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Workplace sexual harassment can be explicit or implicit

On Behalf of | Aug 23, 2023 | Sexual Harassment |

Sexual harassment in the workplace can manifest in several ways. It can be explicit, such as when a colleague or supervisor makes unwanted sexual advances toward you, blatantly touches you or says sexually charged comments about you or your appearance. It does not even have to be an attempt to win you over. Sometimes people sexually harass others to belittle them and make them feel inferior. Explicit sexual harassment is easy to recognize. You know when it is happening to you.

By contrast, implicit sexual harassment is when an individual sexually harasses you suggestively or indirectly. They may make jokes or remarks that carry sexual undertones. They disguise the harassment through dark humor, errors on their part or even the misunderstanding and overreaction of the victim. Implicit sexual harassment is not so easy to detect, and victims might have difficulty reporting something they do not fully understand.

How to tell if you are facing sexual harassment in the workplace

Remarks or jokes about your sexuality or sexual orientation are sexual harassment. When people send you sexually suggestive images, videos or other graphic representations, that is sexual harassment too. Here are signs that can help you realize when you or someone in the workplace is experiencing sexual harassment:

  • You or the victim avoid certain people or a person in the workplace.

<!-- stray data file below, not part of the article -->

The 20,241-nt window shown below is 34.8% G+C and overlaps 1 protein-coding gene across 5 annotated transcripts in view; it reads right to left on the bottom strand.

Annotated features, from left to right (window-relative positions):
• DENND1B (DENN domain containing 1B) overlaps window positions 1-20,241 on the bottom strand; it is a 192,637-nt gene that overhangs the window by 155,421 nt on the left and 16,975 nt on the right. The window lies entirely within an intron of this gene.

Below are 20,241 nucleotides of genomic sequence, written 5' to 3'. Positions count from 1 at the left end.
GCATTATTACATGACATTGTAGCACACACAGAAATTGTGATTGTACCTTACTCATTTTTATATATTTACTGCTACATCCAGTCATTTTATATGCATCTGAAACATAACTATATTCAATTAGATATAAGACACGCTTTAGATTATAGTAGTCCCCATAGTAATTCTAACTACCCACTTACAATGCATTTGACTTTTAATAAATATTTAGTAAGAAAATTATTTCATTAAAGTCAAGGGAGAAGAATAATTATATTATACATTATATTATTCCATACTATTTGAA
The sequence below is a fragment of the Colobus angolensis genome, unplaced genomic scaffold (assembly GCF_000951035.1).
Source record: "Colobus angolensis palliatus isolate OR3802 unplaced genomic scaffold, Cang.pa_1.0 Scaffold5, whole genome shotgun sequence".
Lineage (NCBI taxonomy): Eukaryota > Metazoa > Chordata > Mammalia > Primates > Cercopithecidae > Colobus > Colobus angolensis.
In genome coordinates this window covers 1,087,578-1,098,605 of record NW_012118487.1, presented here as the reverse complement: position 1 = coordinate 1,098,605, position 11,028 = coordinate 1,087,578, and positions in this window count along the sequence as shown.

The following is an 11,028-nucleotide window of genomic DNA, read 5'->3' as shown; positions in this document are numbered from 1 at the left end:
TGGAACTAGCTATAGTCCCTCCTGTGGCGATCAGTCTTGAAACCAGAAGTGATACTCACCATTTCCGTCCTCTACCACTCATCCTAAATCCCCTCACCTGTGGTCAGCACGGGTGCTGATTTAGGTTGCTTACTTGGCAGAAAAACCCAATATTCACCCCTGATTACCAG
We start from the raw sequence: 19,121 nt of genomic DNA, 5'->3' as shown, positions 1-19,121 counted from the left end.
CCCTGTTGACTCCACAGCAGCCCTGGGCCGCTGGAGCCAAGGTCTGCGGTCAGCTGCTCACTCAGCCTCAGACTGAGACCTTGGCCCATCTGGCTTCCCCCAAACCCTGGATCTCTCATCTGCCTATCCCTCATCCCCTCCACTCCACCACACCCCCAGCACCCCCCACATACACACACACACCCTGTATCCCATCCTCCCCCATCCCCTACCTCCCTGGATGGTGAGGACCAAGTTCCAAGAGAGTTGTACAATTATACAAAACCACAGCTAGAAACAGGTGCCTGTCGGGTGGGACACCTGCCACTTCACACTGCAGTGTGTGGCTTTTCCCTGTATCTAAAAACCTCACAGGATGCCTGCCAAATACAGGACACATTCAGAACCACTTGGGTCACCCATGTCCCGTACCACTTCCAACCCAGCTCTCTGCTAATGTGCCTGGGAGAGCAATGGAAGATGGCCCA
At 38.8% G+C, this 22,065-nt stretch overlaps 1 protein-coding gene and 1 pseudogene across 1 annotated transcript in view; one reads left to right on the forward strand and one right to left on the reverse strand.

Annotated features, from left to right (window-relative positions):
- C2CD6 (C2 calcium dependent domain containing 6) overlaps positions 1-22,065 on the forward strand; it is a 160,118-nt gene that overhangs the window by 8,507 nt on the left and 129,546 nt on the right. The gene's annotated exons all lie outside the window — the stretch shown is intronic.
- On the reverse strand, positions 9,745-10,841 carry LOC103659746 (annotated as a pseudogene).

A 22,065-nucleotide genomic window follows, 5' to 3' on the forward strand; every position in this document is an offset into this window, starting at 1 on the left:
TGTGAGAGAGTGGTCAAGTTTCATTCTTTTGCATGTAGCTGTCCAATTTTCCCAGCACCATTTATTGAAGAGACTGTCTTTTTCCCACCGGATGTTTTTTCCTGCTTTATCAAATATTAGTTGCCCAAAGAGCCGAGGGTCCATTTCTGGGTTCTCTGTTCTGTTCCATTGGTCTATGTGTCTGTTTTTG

• You or the victim feel uncomfortable in the workplace or whenever the harasser is close.
  • You or the victim is anxious and depressed because of the harassment.
  • Something about what the person said or did does not feel right.
  • You or the victim receive career promotions and opportunities by allowing the harassment and not standing up for yourself.
  • You or the victim have noticed a demotion or worse treatment because of turning down dates or other sexual advances.
  • You or the victim feel threatened in the workplace.

Sexual harassment fosters a hostile working environment. Your workplace should not make you feel scared, vulnerable or objectified. Sexual harassment is discrimination, and it is illegal in California.

Your employer should provide a safe working environment

Sexual harassment can cause serious mental and physical conditions and no employee should tolerate it. Your employer should provide sexual harassment prevention training to all employees, regardless of their position. They should have company policies against sexual harassment. If you experience sexual harassment or witness it, you can do something about it. You are not alone. All employees have a voice and a right to stand up for themselves.